Hogs Rise on Bets U.S. Pork Demand Will Rise; Cattle Drop

Hogs climbed to a three-week high on speculation that U.S. demand for pork will increase as warmer weather sends people outdoors for barbecues. Cattle fell.

Yesterday, wholesale pork climbed to a six-month high, and spot hogs jumped 3.6 percent, the most since September, the latest U.S. Department of Agriculture data show. Most of the Midwest will have drier, warmer weather through early next week, Telvent DTN in Omaha, Nebraska, said yesterday.

“There’s no doubt that the forecast for good weather across the Midwest has got the market expecting better weekend clearance of pork,” Doug Houghton, a commodity analyst at Brock Associates in Milwaukee, said in a telephone interview. “At the same time, we’ve got hog supplies that should be tightening seasonally.”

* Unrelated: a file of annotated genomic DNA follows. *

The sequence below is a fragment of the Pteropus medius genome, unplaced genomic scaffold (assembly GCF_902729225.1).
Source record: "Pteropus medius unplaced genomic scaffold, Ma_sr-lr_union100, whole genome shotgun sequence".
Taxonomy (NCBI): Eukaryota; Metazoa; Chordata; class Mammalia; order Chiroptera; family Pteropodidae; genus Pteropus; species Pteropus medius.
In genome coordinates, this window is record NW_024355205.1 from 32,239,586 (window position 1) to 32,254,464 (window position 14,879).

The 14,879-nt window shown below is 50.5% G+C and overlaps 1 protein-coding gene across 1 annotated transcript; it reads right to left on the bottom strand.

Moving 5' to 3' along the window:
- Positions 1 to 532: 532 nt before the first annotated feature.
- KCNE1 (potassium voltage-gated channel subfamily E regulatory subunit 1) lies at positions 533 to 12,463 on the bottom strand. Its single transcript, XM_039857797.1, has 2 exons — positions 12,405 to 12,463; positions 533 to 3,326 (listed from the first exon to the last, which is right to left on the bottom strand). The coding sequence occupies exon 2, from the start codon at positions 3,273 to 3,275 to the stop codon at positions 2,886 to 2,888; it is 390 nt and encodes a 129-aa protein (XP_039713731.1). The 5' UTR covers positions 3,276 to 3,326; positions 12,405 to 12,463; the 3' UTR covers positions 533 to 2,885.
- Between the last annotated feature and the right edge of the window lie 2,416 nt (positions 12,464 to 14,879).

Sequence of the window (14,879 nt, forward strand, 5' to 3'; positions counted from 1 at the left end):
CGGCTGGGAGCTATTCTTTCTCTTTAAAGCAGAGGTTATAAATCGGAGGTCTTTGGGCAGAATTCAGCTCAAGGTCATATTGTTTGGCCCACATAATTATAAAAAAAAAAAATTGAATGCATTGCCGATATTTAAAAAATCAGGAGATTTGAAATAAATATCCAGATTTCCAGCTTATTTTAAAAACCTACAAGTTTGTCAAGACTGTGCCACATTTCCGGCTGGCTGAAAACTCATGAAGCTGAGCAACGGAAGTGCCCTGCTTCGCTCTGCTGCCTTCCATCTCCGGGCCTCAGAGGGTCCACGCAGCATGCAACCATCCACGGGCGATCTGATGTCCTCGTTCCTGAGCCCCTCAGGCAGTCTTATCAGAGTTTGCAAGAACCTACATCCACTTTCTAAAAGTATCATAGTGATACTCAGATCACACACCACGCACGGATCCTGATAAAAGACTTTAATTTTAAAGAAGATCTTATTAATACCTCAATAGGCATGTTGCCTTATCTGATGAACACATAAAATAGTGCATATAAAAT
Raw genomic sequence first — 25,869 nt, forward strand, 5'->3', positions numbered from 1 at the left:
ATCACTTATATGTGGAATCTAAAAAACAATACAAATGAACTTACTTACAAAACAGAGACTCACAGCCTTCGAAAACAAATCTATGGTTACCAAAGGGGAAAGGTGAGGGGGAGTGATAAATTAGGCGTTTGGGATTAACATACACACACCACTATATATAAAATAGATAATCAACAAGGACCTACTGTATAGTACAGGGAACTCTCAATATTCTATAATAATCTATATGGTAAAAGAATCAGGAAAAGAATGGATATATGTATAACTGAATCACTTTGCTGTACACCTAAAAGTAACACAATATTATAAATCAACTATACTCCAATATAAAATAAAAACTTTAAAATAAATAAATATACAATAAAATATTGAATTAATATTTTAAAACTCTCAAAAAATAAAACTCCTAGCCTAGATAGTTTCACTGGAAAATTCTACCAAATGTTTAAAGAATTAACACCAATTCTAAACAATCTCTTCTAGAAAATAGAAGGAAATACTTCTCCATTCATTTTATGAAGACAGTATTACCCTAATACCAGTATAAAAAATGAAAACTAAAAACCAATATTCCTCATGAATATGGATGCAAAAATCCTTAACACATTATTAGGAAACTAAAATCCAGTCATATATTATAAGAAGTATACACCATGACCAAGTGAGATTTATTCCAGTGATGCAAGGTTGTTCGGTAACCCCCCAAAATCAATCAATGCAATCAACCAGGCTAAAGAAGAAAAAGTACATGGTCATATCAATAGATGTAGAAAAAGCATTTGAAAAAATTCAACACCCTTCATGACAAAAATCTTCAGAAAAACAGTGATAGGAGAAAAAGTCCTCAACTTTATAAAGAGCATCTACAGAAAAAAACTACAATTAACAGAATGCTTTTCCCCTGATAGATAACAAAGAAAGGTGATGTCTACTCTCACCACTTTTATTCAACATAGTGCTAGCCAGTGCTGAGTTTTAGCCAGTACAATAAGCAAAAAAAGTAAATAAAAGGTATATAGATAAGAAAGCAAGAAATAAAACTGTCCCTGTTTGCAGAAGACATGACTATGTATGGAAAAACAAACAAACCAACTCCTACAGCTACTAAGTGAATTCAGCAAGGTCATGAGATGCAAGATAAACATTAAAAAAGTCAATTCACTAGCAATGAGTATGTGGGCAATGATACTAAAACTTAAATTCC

Hog futures for June settlement advanced 0.8 percent to close at 92.525 cents a pound at 1 p.m. on the Chicago Mercantile Exchange, after touching 92.55 cents, the highest for a most-active contract since April 4.

The June contract rose 2.6 percent this week, the biggest weekly gain since July. Yesterday, wholesale pork climbed 1 percent to 87.33 cents a pound, the highest since Oct. 23.

Cattle futures for June delivery fell 0.2 percent to settle at $1.226 a pound.

Feeder-cattle futures for August settlement declined 0.6 percent to $1.51175 a pound.

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